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Updated Jun 13, 2013 - 9:29 pm

Final Word: When did credit cards take over our lives?

A new study out said that 70 percent of Americans have credit cards. Back in the 1970s, only 20 percent of Americans HAD credit cards.

Remember the days when pulling out a credit card was a big deal? My dad used to pay in cash whenever possible.
He did business that way for a lot of reasons.
One, he didn’t ever buy anything he couldn’t afford.
Two, he didn’t like leaving a paper trail behind when he made a purchase, no matter what it was.

It wasn’t that he was hiding anything, he just didn’t think it was anyone else’s business what he spent money on.

I wish my dad was still here so we could talk about the state of money in this country. I think the way he did it was right for a lot of reasons.

First, the idea of not buying something you can’t afford is pretty basic, really, yet we don’t seem to get that in America anymore.

We see our neighbor driving a new car and all of a sudden WE want one. Not only that, we think we deserve one. Never mind the fact that we don’t know what he paid for it or how much money he has in the bank.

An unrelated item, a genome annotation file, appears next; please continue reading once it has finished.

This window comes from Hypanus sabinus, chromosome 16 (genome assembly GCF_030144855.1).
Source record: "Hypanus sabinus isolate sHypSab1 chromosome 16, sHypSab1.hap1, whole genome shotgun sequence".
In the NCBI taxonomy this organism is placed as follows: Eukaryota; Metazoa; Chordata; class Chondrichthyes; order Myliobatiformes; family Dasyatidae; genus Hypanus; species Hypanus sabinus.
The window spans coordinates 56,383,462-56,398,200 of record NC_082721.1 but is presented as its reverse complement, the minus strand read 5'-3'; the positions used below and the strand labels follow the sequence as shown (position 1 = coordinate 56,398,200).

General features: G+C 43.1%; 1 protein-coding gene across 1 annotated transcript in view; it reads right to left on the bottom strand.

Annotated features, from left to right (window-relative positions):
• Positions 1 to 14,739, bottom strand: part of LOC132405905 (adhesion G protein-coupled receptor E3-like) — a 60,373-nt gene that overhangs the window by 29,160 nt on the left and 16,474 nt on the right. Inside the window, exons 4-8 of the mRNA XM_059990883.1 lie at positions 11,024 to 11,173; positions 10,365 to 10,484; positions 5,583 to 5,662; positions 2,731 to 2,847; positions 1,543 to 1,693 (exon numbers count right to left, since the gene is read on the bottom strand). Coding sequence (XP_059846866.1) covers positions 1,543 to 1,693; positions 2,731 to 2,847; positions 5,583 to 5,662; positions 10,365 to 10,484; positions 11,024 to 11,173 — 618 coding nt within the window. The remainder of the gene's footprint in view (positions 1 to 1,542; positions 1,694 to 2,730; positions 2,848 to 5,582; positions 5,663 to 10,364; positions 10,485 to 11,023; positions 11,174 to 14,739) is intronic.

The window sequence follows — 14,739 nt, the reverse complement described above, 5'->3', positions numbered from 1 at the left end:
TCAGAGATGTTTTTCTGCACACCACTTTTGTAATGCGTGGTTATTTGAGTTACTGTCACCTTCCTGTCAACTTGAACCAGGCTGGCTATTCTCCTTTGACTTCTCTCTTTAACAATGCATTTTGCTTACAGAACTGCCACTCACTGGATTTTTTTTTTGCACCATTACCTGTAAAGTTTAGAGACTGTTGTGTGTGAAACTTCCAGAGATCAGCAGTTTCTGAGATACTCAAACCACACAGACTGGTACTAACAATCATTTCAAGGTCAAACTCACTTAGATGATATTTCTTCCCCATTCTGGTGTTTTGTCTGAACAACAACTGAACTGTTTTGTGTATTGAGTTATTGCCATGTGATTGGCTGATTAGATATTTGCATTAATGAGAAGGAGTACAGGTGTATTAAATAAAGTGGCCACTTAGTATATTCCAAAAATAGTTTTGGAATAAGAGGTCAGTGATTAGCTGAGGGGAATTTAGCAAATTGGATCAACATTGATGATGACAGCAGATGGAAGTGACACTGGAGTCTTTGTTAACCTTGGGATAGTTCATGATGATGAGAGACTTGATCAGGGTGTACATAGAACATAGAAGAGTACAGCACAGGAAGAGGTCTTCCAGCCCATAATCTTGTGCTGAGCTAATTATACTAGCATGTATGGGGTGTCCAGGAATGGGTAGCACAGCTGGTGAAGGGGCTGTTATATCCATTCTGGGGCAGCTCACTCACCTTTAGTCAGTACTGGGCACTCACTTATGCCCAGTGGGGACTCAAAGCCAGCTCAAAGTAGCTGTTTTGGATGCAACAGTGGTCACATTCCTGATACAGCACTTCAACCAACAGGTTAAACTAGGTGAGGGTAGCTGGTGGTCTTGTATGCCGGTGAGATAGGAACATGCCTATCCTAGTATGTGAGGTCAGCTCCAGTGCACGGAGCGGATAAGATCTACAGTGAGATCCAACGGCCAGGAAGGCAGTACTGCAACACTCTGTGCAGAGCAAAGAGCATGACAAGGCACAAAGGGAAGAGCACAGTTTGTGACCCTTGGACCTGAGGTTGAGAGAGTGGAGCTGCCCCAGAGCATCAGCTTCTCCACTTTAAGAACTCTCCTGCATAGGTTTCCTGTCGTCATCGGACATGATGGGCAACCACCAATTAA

Nope, all we know is that car is shiny and new and we want it too.

Add to that the fact we are willing to pay MORE to borrow money to by that which we can’t afford. And don’t think you don’t leave a paper trail when you buy on credit.
Most Americans value their privacy and say they will do ANYthing to safeguard it.

But they use Visa or MasterCard to finance their purchases, including groceries, entertainment and medical.
It’s a real contradiciton, if you think about it.
But most of us don’t. Think about it, that is.

Does everyone NEED a credit card? No.

Does it make life easier? It can.

But the housing crisis of 2008 was brought about in large part because somehow we decided that ALL Americans should have the opportunity to own a home. Remember that?
We found out the hard way that wasn’t the case.

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